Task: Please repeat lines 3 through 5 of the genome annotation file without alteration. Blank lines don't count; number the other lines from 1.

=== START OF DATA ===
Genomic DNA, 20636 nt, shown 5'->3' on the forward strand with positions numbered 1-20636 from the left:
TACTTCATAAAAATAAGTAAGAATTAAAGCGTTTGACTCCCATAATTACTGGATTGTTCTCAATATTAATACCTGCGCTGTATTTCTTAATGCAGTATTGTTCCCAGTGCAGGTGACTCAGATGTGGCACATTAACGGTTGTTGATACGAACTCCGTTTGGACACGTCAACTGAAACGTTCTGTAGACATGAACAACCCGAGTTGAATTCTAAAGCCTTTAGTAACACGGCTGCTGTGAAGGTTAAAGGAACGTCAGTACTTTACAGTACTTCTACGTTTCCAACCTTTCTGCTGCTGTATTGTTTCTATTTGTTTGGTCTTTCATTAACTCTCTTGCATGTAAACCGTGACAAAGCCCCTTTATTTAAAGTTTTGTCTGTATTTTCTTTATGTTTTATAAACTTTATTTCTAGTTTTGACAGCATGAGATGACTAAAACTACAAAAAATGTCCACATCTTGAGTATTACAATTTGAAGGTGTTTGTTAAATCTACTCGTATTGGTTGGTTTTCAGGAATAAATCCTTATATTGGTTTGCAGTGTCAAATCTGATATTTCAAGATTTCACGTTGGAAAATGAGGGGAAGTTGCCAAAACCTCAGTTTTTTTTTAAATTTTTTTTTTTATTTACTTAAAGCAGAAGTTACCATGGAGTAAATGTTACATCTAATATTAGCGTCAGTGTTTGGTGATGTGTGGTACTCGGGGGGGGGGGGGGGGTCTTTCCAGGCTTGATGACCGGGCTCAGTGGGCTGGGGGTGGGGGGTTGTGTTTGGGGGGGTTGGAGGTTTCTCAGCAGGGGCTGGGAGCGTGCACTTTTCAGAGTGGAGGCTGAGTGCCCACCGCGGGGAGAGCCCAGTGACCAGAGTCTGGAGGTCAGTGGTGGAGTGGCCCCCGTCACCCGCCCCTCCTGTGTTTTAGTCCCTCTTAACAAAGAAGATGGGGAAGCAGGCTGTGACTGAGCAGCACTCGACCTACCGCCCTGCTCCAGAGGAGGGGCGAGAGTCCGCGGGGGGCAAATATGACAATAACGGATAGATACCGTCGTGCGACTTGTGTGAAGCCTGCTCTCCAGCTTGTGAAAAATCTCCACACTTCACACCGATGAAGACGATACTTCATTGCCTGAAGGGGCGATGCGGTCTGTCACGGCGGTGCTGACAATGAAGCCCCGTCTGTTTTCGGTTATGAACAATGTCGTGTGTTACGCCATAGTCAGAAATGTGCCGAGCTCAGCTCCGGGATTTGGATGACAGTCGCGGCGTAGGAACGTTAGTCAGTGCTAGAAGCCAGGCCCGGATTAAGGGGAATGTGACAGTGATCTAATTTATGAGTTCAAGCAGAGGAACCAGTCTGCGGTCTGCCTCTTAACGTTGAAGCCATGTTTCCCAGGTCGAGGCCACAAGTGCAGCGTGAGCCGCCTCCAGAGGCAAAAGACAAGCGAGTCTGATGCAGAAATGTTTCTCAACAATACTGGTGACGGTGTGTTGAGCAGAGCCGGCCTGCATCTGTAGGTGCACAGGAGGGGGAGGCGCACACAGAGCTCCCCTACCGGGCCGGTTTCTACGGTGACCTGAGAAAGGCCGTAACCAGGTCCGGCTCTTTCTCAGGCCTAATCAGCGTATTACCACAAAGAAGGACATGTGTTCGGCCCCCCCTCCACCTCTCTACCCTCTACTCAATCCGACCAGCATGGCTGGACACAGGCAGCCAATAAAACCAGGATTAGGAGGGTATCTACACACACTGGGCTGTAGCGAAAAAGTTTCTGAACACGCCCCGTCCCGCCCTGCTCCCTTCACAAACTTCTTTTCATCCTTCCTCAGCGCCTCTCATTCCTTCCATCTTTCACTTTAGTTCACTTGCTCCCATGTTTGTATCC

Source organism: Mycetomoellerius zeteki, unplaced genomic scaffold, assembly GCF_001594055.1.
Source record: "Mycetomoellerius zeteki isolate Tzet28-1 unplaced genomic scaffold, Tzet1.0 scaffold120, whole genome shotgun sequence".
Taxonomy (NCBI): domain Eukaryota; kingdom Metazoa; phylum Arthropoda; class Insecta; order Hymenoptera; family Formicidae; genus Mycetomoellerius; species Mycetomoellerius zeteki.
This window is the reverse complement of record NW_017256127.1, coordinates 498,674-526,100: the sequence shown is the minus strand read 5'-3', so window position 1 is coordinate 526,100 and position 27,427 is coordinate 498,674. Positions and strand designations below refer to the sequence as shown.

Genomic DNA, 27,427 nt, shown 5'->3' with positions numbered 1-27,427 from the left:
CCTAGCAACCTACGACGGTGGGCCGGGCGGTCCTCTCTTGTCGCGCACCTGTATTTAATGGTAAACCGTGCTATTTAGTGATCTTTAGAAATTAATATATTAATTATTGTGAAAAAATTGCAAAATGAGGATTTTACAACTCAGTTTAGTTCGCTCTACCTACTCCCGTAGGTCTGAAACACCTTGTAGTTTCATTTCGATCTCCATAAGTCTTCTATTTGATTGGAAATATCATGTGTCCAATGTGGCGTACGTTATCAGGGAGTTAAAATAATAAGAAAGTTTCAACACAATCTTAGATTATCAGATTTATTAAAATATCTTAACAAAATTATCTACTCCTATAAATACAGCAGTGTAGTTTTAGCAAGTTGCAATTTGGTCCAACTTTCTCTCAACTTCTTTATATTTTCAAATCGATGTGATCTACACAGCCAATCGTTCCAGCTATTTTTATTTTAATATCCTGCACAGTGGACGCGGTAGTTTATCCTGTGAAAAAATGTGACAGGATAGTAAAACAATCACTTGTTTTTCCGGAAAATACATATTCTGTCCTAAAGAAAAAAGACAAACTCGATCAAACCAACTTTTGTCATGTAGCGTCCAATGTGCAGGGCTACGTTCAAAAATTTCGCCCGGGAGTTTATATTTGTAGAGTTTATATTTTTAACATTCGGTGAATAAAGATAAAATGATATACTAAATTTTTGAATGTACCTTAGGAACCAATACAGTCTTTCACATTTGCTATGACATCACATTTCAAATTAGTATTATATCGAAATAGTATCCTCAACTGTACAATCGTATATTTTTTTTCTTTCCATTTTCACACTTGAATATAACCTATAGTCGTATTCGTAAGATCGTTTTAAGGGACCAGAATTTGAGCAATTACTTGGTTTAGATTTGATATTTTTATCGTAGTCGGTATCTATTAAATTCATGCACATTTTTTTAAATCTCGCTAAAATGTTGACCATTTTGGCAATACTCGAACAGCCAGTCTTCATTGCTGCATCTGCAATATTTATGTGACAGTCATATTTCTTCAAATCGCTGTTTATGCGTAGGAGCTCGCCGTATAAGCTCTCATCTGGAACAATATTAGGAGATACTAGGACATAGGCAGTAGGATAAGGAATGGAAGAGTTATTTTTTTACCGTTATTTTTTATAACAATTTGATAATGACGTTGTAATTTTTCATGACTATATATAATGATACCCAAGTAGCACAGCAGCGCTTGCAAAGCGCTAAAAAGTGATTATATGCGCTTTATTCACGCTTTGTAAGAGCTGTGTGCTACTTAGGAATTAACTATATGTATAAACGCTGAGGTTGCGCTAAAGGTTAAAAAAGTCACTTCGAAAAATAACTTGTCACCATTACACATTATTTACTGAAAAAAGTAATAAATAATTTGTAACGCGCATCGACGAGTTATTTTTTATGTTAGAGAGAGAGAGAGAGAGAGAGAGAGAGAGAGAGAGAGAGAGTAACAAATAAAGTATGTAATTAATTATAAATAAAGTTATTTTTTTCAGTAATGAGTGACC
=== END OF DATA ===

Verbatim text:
Source organism: Mycetomoellerius zeteki, unplaced genomic scaffold, assembly GCF_001594055.1.
Source record: "Mycetomoellerius zeteki isolate Tzet28-1 unplaced genomic scaffold, Tzet1.0 scaffold120, whole genome shotgun sequence".
Taxonomy (NCBI): domain Eukaryota; kingdom Metazoa; phylum Arthropoda; class Insecta; order Hymenoptera; family Formicidae; genus Mycetomoellerius; species Mycetomoellerius zeteki.